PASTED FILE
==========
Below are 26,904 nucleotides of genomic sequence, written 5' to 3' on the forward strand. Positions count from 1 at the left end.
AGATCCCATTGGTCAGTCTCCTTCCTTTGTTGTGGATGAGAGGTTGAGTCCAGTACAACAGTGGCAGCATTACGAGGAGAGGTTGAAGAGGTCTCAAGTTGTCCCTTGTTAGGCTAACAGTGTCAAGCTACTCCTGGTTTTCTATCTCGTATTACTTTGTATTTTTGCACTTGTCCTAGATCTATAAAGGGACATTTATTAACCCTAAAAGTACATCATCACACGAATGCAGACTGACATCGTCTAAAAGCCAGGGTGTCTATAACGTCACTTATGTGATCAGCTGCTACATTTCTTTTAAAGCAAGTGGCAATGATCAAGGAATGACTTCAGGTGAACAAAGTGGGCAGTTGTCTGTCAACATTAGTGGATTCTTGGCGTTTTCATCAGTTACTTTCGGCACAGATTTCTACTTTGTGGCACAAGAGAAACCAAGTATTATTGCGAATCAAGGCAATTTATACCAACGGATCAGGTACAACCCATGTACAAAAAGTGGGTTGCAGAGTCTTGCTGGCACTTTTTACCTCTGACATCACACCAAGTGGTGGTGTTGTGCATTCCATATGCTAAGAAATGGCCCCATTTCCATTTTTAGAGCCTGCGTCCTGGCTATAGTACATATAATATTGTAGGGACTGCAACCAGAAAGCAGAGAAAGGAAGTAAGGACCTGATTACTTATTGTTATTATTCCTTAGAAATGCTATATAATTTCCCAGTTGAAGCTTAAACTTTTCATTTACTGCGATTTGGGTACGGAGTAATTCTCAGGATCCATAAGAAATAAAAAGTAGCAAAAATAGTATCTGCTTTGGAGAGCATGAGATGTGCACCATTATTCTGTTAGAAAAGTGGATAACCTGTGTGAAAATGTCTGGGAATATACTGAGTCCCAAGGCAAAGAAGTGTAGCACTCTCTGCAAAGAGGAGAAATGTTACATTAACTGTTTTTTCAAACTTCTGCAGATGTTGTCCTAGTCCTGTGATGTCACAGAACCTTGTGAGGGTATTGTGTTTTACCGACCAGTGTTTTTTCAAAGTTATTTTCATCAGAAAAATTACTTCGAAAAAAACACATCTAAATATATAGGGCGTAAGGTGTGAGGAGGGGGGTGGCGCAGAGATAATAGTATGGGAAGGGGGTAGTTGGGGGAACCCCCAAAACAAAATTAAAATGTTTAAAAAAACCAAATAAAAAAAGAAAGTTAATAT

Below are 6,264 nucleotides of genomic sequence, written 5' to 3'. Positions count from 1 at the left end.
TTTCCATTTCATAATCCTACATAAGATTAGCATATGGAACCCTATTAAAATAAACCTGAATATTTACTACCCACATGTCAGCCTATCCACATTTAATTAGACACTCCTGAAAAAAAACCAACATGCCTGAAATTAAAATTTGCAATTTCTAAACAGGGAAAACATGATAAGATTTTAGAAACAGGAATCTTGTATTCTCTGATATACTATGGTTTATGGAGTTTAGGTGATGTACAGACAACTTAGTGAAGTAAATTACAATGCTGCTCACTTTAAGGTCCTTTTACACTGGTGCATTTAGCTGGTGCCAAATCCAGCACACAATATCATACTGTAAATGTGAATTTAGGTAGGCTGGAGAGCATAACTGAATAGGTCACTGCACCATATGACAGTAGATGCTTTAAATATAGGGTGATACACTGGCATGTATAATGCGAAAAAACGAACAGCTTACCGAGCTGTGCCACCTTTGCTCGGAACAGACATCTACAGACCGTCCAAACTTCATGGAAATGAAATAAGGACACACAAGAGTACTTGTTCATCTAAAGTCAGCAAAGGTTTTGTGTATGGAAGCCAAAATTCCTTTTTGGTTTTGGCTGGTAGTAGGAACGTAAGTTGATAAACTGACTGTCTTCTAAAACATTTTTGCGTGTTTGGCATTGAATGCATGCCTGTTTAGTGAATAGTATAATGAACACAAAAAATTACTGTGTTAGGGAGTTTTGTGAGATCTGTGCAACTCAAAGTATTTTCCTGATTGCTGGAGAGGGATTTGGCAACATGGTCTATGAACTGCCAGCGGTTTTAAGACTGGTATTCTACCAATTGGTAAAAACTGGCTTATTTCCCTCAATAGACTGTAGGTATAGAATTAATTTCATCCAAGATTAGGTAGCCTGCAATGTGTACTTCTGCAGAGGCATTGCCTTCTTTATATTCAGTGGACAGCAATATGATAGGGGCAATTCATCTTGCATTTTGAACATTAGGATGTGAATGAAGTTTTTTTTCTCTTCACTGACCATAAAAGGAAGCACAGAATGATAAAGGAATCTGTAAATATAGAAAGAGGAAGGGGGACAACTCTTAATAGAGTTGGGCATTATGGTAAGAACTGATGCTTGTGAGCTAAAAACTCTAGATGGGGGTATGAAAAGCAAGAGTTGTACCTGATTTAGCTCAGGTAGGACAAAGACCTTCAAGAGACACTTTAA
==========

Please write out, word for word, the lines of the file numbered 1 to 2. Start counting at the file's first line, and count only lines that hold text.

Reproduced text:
Below are 26,904 nucleotides of genomic sequence, written 5' to 3' on the forward strand. Positions count from 1 at the left end.
AGATCCCATTGGTCAGTCTCCTTCCTTTGTTGTGGATGAGAGGTTGAGTCCAGTACAACAGTGGCAGCATTACGAGGAGAGGTTGAAGAGGTCTCAAGTTGTCCCTTGTTAGGCTAACAGTGTCAAGCTACTCCTGGTTTTCTATCTCGTATTACTTTGTATTTTTGCACTTGTCCTAGATCTATAAAGGGACATTTATTAACCCTAAAAGTACATCATCACACGAATGCAGACTGACATCGTCTAAAAGCCAGGGTGTCTATAACGTCACTTATGTGATCAGCTGCTACATTTCTTTTAAAGCAAGTGGCAATGATCAAGGAATGACTTCAGGTGAACAAAGTGGGCAGTTGTCTGTCAACATTAGTGGATTCTTGGCGTTTTCATCAGTTACTTTCGGCACAGATTTCTACTTTGTGGCACAAGAGAAACCAAGTATTATTGCGAATCAAGGCAATTTATACCAACGGATCAGGTACAACCCATGTACAAAAAGTGGGTTGCAGAGTCTTGCTGGCACTTTTTACCTCTGACATCACACCAAGTGGTGGTGTTGTGCATTCCATATGCTAAGAAATGGCCCCATTTCCATTTTTAGAGCCTGCGTCCTGGCTATAGTACATATAATATTGTAGGGACTGCAACCAGAAAGCAGAGAAAGGAAGTAAGGACCTGATTACTTATTGTTATTATTCCTTAGAAATGCTATATAATTTCCCAGTTGAAGCTTAAACTTTTCATTTACTGCGATTTGGGTACGGAGTAATTCTCAGGATCCATAAGAAATAAAAAGTAGCAAAAATAGTATCTGCTTTGGAGAGCATGAGATGTGCACCATTATTCTGTTAGAAAAGTGGATAACCTGTGTGAAAATGTCTGGGAATATACTGAGTCCCAAGGCAAAGAAGTGTAGCACTCTCTGCAAAGAGGAGAAATGTTACATTAACTGTTTTTTCAAACTTCTGCAGATGTTGTCCTAGTCCTGTGATGTCACAGAACCTTGTGAGGGTATTGTGTTTTACCGACCAGTGTTTTTTCAAAGTTATTTTCATCAGAAAAATTACTTCGAAAAAAACACATCTAAATATATAGGGCGTAAGGTGTGAGGAGGGGGGTGGCGCAGAGATAATAGTATGGGAAGGGGGTAGTTGGGGGAACCCCCAAAACAAAATTAAAATGTTTAAAAAAACCAAATAAAAAAAGAAAGTTAATAT